Despite the ubiquity of online computational media, scholarly communication remains rooted in centuries-old models of publication. In this course, we will research and prototype novel forms of reading, writing, reviewing, reusing, and disseminating academic work. Topics include computational media, interactive articles, augmented reading and writing, collaboration, mining the literature, and applications of NLP, computer vision, and other methods for content generation and extraction. In addition to ideation and prototyping exercises, students will complete a project developing and/or assessing alternative forms of scholarly communication.
The class is open to all interested UW students with a computer science background roughly equivalent to upper-level undergraduate courses. Depending on individual student interests, familiarity with human-computer interaction, data visualization, web programming, natural language processing, and/or computer vision may be particularly relevant.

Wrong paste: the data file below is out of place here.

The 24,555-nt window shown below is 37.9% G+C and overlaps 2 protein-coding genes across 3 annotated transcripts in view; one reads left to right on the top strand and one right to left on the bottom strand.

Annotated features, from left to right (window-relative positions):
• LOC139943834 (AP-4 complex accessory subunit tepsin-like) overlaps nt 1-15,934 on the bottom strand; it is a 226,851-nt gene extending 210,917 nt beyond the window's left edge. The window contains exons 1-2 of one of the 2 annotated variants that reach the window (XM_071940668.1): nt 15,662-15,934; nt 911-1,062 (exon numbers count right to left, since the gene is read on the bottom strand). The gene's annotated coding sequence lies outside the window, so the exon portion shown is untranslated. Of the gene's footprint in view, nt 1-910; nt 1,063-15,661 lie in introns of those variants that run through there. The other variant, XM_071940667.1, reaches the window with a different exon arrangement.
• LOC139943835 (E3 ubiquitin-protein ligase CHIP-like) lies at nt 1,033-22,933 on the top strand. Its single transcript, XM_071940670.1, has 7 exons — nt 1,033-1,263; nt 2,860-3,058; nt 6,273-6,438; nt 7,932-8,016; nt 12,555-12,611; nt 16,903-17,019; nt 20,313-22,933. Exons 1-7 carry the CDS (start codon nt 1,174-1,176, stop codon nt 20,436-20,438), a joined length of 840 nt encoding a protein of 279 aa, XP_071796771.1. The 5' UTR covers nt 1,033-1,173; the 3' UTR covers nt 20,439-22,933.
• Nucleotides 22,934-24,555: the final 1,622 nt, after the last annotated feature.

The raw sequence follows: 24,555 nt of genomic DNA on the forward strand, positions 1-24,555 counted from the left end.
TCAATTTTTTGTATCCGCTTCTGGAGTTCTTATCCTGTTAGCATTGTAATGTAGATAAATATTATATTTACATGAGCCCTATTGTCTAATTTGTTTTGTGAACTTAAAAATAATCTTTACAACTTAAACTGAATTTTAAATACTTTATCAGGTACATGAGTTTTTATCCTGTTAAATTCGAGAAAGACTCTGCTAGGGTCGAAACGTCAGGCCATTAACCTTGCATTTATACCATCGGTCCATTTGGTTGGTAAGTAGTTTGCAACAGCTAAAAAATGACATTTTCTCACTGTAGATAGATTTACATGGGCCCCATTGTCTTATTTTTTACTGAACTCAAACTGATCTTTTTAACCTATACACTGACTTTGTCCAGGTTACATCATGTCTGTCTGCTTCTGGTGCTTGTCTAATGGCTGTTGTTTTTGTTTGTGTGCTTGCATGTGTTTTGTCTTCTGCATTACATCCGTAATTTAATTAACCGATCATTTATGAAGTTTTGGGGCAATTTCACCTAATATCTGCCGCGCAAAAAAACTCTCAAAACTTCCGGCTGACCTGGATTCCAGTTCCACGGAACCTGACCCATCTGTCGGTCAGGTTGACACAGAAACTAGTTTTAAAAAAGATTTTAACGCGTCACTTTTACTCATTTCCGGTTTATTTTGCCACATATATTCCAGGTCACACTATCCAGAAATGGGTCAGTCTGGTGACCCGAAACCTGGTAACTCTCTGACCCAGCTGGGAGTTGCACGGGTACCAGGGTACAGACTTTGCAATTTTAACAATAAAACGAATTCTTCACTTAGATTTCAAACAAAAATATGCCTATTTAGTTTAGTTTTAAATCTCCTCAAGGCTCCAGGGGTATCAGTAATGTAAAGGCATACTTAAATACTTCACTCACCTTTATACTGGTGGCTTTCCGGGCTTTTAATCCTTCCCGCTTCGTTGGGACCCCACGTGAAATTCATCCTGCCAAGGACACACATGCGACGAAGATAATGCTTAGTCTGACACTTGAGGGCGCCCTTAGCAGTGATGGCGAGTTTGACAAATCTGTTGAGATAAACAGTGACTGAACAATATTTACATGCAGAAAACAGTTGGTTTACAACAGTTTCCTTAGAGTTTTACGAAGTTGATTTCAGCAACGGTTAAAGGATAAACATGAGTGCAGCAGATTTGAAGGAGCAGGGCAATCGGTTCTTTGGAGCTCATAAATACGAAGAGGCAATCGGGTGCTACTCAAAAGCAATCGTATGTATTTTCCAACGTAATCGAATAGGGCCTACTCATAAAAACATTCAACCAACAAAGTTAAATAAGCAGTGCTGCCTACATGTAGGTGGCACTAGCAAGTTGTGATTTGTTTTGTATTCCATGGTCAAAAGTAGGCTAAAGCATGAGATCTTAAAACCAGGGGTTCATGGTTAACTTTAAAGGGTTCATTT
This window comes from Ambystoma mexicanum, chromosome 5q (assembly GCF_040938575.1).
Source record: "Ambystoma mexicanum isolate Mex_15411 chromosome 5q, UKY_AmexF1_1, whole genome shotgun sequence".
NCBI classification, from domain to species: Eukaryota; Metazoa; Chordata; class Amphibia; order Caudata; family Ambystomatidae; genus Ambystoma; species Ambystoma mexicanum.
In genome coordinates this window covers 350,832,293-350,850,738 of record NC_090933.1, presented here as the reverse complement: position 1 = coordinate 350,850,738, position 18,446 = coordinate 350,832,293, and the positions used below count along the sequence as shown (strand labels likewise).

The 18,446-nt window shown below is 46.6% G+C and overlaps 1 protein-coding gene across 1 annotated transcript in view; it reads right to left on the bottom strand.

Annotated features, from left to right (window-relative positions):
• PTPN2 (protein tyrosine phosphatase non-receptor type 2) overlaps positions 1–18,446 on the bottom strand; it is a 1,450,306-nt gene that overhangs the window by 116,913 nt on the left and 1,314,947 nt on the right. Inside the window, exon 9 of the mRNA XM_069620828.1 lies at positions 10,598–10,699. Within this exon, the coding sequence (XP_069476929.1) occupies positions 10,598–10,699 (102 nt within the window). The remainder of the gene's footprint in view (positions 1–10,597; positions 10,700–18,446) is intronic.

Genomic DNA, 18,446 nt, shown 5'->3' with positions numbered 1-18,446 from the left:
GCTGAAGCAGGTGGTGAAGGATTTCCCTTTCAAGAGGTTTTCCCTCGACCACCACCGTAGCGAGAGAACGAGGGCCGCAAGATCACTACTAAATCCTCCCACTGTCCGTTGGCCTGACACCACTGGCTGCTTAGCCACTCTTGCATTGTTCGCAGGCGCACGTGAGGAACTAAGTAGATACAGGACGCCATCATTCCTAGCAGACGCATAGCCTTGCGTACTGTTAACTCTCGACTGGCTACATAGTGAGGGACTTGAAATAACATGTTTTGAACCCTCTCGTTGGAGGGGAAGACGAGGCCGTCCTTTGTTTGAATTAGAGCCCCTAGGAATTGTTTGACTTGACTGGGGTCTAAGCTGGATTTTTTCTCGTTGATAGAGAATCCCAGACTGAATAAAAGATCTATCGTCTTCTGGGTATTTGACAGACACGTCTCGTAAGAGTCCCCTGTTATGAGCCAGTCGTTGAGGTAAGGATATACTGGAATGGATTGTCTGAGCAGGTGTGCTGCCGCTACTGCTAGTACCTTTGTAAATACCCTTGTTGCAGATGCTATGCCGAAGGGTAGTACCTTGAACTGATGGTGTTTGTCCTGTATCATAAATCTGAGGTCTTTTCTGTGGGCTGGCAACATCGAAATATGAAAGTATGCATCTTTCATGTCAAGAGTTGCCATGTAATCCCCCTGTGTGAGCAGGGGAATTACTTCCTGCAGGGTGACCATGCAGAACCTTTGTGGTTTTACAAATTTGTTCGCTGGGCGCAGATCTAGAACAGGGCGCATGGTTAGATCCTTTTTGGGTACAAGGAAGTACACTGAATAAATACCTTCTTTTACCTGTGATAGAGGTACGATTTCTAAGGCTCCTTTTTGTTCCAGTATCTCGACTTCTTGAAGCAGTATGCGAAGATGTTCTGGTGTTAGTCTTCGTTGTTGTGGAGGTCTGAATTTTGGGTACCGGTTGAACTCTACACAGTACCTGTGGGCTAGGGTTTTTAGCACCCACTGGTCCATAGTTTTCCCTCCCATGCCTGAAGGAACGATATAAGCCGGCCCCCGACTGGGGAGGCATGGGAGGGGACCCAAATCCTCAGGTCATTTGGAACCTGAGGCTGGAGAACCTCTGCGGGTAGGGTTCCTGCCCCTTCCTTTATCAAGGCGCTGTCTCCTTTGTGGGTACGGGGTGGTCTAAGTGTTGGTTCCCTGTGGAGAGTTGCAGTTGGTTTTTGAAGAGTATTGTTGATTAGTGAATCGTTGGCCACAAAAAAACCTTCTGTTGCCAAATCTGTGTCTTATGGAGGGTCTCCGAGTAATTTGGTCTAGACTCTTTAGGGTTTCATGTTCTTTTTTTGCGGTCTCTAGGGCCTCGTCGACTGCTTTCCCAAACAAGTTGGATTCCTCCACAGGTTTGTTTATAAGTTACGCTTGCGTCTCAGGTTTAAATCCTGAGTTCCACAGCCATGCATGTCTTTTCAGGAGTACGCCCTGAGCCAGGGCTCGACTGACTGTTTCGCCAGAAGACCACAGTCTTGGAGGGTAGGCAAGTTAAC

Readings in bold face are required and you should be prepared to discuss them in class. The other readings are optional; you are strongly encouraged to read the abstracts, skim the articles, and come to class with questions!
Plagiarism Policy: Assignments should consist primarily of original work. Building off of others’ work—including 3rd party libraries, public source code examples, and design ideas—is acceptable and in most cases encouraged. However, failure to cite such sources will result in score deductions proportional to the severity of the oversight.
Religious Accommodation: Washington state law requires that UW develop a policy for accommodation of student absences or significant hardship due to reasons of faith or conscience, or for organized religious activities. The UW’s policy, including more information about how to request an accommodation, is available here: Religious Accommodations Policy. Accommodations must be requested within the first two weeks of this course using the Religious Accommodations Request form.